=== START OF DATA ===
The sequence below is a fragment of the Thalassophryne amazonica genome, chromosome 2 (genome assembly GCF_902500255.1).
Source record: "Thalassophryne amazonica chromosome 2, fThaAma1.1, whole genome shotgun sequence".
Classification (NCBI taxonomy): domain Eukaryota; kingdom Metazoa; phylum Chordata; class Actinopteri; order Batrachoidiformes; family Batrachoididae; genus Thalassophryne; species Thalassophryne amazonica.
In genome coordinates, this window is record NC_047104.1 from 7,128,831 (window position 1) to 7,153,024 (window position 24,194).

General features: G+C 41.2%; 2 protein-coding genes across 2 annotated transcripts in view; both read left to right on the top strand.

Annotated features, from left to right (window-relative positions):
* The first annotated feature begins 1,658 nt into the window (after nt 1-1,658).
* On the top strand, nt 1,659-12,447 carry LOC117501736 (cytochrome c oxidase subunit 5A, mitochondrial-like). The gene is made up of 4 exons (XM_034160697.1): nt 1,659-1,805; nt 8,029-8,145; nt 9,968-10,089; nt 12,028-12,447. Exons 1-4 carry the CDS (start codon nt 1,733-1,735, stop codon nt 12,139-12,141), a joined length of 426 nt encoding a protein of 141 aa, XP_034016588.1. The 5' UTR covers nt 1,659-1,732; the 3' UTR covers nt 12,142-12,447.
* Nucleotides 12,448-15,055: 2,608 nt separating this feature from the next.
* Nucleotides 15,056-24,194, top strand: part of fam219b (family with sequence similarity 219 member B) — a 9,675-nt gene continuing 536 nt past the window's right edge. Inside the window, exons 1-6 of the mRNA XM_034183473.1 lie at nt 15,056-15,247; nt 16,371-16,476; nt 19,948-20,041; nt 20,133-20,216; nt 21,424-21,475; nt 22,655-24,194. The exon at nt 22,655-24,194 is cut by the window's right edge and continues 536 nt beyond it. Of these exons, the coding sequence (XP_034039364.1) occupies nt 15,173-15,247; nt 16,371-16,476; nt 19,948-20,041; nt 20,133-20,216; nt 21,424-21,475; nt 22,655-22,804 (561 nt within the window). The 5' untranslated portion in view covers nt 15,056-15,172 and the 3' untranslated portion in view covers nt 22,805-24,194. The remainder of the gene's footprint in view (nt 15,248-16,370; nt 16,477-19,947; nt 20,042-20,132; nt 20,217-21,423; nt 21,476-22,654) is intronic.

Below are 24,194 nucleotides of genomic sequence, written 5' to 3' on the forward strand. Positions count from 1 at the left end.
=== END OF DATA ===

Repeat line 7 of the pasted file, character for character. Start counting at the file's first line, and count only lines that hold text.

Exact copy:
* The first annotated feature begins 1,658 nt into the window (after nt 1-1,658).